Chancellor Rishi Sunak said support available to people in all parts of UK
THE UK Government’s furlough scheme is to be extended until the end of March, chancellor Rishi Sunak has confirmed.
Speaking in the House of Commons today (November 5), Sunak said the Coronavirus Job Retention Scheme (CJRS), which currently pays 80% of salaries up to £2500 a month for people unable to work, will continue until March; it will be reviewed in January, he said, “to decide whether economic circumstances are improving enough to ask employers to contribute more”. Sunak also announced that the Self-Employment Income Support Scheme (SEISS) will be increased, with the third grant covering November to January calculated at 80% of average trading profits, up to £7500.
The furlough scheme was originally due to end on October 31 and was subsequently extended until December 2, coinciding with the four-week lockdown in England, which begins today. That drew fire from the Scottish Government – and other devolved administrations – which called for assurance that the support would be available beyond December 2 should a national lockdown be implemented north of the border.
Confirming the extension of the scheme until the end of March today, Sunak said he wanted to “reassure” the people of Scotland, Northern Ireland and Wales that the furlough scheme was developed “by the government of the United Kingdom on behalf of all the people in the United Kingdom” and will be available across the UK.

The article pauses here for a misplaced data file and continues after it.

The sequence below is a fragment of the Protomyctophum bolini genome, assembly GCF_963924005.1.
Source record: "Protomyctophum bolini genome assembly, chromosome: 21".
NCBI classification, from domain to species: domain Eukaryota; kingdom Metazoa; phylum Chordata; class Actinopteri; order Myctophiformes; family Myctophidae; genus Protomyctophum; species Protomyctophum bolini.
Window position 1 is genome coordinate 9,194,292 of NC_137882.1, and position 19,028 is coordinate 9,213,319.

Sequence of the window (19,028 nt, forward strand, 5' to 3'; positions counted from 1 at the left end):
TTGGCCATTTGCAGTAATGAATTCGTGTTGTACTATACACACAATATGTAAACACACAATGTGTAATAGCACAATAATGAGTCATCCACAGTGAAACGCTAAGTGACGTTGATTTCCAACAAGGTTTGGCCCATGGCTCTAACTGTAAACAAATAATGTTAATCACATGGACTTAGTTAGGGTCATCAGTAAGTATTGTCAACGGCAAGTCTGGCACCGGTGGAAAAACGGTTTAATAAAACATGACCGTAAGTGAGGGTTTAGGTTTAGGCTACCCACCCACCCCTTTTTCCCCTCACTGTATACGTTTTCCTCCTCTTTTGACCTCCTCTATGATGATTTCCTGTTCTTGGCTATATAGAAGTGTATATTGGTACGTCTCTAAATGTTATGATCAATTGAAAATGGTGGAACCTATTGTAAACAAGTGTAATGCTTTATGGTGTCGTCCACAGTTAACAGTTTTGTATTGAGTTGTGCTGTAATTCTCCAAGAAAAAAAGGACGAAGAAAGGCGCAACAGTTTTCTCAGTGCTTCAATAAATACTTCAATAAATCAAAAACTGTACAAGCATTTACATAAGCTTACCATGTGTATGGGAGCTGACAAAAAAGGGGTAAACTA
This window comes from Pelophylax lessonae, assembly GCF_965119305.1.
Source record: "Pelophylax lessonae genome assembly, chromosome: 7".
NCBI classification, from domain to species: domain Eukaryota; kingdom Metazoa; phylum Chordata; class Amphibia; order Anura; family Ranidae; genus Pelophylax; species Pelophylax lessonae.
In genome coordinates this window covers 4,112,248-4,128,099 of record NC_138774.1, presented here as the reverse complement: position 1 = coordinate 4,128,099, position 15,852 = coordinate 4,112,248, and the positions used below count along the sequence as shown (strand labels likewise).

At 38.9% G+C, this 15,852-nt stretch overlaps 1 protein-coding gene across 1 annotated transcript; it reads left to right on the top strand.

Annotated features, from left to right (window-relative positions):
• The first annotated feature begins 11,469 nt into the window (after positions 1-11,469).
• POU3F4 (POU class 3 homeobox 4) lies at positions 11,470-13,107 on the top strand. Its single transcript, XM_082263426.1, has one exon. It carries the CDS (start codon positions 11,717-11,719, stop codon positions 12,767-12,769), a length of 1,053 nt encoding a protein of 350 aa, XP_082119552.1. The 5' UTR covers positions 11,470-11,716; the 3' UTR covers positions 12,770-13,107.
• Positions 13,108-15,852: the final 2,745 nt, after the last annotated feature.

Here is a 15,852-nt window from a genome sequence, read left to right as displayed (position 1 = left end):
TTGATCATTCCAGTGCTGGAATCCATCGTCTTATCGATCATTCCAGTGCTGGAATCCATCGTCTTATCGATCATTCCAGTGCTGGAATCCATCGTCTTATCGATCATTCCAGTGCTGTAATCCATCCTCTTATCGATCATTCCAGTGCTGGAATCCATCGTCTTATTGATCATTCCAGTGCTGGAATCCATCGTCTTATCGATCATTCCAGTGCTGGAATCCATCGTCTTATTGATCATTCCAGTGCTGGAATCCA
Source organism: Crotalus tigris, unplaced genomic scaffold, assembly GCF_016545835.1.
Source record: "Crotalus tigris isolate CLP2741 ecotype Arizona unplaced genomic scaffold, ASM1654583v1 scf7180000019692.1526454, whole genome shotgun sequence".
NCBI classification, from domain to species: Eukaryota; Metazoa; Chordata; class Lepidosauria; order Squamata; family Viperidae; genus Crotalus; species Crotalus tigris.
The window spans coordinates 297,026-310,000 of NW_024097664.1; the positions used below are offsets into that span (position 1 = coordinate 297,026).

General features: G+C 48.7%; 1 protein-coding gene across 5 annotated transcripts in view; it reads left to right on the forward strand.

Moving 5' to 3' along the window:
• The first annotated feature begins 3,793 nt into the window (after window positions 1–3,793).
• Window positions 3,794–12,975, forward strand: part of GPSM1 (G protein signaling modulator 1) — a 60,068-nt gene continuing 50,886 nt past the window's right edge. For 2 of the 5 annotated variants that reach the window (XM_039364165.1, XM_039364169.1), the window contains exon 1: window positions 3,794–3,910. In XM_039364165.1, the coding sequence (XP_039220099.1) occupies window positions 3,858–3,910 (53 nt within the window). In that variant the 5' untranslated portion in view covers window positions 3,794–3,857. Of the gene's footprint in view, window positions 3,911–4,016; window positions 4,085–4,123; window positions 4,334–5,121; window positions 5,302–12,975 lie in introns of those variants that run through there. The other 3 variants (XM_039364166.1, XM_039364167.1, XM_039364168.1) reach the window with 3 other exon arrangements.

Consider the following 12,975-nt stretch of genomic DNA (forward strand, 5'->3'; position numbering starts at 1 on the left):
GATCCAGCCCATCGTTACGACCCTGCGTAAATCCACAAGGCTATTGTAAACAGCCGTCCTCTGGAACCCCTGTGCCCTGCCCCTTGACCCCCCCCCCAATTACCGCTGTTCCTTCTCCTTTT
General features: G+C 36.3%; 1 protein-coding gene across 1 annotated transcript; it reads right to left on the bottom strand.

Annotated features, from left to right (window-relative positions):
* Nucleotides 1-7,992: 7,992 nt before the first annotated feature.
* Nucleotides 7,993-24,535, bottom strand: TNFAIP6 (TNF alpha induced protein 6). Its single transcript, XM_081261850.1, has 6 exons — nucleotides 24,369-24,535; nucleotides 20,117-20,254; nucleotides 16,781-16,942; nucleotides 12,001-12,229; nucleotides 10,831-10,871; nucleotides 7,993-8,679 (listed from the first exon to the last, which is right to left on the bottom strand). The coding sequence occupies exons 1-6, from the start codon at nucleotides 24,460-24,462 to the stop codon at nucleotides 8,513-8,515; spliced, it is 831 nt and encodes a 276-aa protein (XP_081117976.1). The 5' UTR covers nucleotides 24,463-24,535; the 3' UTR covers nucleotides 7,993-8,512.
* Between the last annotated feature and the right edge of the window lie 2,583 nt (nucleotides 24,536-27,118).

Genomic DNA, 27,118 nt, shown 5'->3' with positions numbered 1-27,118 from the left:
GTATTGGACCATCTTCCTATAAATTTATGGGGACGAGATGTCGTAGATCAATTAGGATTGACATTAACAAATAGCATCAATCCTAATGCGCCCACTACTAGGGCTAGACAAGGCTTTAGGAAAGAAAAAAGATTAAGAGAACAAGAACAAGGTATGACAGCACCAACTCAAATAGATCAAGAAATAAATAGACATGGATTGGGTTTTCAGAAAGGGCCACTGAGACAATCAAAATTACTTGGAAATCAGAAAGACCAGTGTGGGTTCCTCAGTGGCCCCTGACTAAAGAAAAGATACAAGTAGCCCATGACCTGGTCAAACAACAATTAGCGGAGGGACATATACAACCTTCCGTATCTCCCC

“I’ve always said I would do whatever it takes to protect jobs and livelihoods across the UK – and that has meant adapting our support as the path of the virus has changed,” he said.
“It’s clear the economic effects are much longer lasting for businesses than the duration of any restrictions, which is why we have decided to go further with our support.
“Extending furlough and increasing our support for the self-employed will protect millions of jobs and give people and businesses the certainty they need over what will be a difficult winter.”
The chancellor also announced an increase in funding available for the devolved administrations from £14 billion to £16bn, which he said will mean an additional £1bn for the Scottish Government, taking the total to £8.2bn.